Second, the transnational nature of multiple insurgent networks that operate against the three countries — India, Bangladesh, and Myanmar — makes it hard for Dhaka and New Delhi to adopt a strong stance against Naypyidaw. Both India and Bangladesh need the cooperation of Myanmar to ensure that the Chakmas, Assamese, Mizos, and Nagas do not cause further destabilization within their own territories. The transnational character of separatist militancy in the region often leads the nation-states in the region to speak with one voice. Soon after the 1971 war, New Delhi helped the Mujibur Rehman government of Bangladesh to tackle the separatist challenge in the Chittagong Hill Tracts, which Indian diplomat, K.P.S. Menon, defended in the following words: “Bangladesh asked for help in combating armed and hostile Mizos. We responded.” This “should not be construed as instability of Bangladesh or of its Government. Almost every country has similar problems e.g. India with Nagas, but that does not mean that India is unstable nor that its Government is not in firm control of the country.”
Third, the elephant in the room is the Sino-Indian rivalry in the region, which Myanmar stands to benefit from. Although China had been a long-term partner of Myanmar’s military junta, Beijing’s clout had witnessed a gradual downturn since Myanmar’s democratization. Moreover, between 2015 and 2017, there have been numerous violent clashes between the Indian military and Naga insurgents along India-Myanmar border, including a surgical strike inside Myanmar in 2015. Given the recent rise in Naga insurgency, New Delhi’s military partnership with Naypyidaw has increased several fold, leading to peacekeeping drills, India’s criticism of the Rohingyas as Islamist terrorists, and a pledge of $25 million by New Delhi to ensure the return of the Rohingyas in the Rakhine state of Myanmar.
A humanitarian intervention for the Rohingyas under Chapter VII of the United Nations Charter is not likely either. China is still a friend of Myanmar, and to curry favors with the Tatmadaw would veto any United Nations Security Council Resolution that threatened Myanmar’s sovereignty. India has made its position quite clear in opposing the cause of the Rohingyas and calling them a national security threat, which leaves us with Bangladesh. Dhaka lacks both the popular support and the military wherewithal to pull off a 1971-like intervention. Last but not the least, Soviet support of India was pivotal in the Indian military’s daring action in 1971. No great power interests are going to be served in saving the Rohingyas. So, help is improbable. It will be a Rwanda, not a Kosovo.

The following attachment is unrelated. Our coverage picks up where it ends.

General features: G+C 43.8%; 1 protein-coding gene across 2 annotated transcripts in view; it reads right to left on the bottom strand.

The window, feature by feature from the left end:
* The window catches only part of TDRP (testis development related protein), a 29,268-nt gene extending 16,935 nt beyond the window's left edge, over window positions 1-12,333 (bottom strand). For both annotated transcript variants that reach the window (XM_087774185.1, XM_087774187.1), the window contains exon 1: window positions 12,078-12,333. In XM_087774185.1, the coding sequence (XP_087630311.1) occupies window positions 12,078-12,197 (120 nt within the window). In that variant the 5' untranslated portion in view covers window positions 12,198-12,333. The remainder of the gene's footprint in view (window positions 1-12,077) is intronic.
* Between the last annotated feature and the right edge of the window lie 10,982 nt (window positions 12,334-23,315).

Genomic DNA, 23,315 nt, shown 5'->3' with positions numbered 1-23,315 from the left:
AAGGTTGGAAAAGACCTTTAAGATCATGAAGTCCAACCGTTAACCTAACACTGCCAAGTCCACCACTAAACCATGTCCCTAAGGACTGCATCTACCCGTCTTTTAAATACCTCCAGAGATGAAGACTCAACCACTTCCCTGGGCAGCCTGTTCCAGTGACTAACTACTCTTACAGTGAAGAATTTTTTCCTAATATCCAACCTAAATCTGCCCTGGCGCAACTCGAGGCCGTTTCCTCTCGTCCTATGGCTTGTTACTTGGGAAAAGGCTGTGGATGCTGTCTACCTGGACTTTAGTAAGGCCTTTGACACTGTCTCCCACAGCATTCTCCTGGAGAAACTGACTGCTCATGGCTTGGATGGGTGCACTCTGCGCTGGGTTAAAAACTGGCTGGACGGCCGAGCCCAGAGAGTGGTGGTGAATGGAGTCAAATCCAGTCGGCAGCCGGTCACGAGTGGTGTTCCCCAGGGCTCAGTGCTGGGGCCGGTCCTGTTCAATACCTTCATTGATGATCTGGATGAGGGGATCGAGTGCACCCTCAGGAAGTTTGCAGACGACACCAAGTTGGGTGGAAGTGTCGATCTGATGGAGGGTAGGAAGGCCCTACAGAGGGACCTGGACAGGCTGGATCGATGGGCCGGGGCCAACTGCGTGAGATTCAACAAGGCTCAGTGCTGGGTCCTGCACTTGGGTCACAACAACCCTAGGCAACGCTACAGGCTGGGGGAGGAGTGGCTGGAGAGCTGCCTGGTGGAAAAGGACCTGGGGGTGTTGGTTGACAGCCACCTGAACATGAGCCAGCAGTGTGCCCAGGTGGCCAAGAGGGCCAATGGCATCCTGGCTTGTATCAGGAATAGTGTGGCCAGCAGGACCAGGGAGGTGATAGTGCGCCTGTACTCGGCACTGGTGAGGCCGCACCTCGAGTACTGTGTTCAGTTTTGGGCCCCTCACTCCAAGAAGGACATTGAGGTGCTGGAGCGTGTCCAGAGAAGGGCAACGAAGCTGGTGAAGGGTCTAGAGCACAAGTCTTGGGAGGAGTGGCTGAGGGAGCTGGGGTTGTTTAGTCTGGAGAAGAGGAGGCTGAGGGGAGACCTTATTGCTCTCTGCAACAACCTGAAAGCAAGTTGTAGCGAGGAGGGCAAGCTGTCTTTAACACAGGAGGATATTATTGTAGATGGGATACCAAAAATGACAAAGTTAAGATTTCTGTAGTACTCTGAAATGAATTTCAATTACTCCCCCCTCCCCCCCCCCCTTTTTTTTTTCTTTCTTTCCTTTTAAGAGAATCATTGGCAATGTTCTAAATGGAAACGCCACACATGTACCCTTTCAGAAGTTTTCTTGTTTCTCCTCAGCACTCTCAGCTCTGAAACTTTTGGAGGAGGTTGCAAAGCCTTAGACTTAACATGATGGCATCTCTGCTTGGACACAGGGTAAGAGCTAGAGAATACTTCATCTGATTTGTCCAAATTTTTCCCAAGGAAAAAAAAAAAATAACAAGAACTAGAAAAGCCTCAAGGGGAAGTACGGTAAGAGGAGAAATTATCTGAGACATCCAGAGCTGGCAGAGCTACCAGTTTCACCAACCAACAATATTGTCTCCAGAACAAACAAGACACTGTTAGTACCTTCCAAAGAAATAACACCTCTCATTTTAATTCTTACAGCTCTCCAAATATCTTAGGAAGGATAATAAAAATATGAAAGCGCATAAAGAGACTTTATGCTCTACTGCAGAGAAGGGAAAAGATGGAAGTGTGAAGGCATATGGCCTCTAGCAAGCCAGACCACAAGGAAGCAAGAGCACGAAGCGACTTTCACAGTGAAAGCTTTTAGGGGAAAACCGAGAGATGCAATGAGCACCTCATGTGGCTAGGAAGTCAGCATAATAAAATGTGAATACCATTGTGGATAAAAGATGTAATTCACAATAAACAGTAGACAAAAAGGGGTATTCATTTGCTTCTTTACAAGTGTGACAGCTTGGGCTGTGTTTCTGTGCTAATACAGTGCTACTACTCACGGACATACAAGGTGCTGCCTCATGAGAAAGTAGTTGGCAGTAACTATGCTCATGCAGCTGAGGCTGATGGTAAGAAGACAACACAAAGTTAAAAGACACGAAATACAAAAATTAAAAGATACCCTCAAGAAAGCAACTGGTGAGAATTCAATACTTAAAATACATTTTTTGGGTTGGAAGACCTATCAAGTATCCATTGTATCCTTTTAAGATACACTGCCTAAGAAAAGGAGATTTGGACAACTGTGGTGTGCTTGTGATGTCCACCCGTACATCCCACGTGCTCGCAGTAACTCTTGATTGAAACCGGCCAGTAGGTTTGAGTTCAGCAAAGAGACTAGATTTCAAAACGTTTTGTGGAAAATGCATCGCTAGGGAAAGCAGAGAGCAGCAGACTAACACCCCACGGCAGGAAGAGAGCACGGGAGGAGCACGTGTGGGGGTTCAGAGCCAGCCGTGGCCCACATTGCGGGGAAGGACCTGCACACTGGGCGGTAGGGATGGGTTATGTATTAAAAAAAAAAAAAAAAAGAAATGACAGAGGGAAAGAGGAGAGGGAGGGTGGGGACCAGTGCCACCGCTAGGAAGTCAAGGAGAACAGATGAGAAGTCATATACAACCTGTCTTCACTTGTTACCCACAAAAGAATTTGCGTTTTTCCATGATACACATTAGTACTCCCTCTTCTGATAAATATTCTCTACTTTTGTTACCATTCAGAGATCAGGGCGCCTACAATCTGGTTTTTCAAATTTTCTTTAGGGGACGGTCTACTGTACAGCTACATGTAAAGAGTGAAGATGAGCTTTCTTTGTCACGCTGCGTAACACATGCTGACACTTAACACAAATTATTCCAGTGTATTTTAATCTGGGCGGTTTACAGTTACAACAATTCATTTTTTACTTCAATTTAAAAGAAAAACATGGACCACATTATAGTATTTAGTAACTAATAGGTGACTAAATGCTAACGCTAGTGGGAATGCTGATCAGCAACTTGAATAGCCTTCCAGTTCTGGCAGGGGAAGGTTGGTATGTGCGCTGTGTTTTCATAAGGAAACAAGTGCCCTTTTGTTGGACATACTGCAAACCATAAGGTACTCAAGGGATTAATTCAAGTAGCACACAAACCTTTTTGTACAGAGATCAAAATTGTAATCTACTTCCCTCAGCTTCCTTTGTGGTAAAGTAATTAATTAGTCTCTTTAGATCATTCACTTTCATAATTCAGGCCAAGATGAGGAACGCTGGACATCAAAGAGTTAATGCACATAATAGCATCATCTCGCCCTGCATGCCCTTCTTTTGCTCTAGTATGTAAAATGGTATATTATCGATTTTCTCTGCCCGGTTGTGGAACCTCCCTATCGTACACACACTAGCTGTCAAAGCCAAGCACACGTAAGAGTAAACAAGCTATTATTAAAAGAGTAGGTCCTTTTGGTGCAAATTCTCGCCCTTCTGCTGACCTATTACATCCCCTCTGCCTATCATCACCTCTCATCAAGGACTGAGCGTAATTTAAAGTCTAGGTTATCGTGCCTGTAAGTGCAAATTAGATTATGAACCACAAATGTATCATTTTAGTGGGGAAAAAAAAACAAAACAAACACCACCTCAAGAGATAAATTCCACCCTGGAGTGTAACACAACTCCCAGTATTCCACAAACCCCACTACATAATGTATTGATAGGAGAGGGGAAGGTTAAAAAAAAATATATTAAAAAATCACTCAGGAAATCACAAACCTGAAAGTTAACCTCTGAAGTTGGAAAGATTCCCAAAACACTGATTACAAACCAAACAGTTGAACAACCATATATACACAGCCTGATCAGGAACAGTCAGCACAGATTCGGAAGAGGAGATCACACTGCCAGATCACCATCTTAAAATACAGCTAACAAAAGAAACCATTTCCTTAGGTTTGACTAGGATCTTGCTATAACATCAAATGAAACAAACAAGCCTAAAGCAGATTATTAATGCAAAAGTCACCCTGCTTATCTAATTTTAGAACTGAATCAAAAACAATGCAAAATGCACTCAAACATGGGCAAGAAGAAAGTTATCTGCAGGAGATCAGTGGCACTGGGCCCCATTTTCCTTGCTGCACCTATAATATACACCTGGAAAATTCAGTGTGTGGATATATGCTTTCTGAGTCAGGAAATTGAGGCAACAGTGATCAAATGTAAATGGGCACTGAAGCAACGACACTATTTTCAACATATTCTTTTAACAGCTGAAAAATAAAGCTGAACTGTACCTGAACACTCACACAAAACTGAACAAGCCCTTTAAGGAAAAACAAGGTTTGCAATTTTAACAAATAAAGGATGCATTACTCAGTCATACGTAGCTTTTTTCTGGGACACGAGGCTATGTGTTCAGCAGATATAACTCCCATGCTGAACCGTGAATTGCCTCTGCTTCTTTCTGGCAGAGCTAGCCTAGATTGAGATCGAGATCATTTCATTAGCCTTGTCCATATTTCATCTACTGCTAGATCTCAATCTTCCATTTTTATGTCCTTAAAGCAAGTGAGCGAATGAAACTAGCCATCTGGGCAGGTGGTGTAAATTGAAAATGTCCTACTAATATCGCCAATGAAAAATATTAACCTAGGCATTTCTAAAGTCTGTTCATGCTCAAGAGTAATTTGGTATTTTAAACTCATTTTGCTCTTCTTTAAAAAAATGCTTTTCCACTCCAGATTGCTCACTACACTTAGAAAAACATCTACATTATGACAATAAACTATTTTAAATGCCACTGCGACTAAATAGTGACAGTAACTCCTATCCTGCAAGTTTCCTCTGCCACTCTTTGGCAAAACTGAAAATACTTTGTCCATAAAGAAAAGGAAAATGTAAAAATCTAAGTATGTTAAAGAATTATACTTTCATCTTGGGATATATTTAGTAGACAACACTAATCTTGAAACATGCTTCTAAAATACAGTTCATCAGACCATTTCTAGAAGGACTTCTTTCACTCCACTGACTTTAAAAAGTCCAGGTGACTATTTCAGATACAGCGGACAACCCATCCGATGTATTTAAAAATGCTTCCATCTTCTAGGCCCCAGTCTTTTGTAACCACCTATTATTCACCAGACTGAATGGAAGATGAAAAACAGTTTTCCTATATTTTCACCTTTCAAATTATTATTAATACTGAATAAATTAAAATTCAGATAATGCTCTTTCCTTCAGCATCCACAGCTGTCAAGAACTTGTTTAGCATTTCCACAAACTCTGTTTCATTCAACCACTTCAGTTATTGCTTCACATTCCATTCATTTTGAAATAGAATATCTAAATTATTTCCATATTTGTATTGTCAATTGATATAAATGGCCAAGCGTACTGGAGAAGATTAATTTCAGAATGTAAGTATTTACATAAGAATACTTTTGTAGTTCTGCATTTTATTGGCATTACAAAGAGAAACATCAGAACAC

Jayita Sarkar is assistant professor of international relations at Boston University’s Frederick S. Pardee School of Global Studies. 

Guterres questions Rohingya repatriation

17 Jan 2018 World

UN’s Guterres questions Rohingya repatriation

Jonathan Miller Asia Correspondent
The UN Secretary-General has joined a chorus of international concern over an agreement to start repatriating hundreds of thousands of Rohingya refugees from Bangladesh to Myanmar, starting next week. Antonio Guterres has said it is important that the returns are voluntary and that the deal should not simply result in refugees being moved from camps in Bangladesh to camps in Myanmar. Many Rohingya, who’ve been driven from their homes in a campaign that the UN has called “textbook ethnic cleansing”, say they would rather die in the refugee camps than go back to Myanmar.

Press Release from BROUK

Rohingyas’ concerns over the repatriation of refugees from Bangladesh
 
We, the undersigned Rohingya organisations worldwide express our serious concern over an agreement, signed on 23rd November 2017, between Myanmar and Bangladesh on the return of some 670,000 Rohingya refugees who have recently taken refuge in Bangladesh after fleeing Myanmar genocide.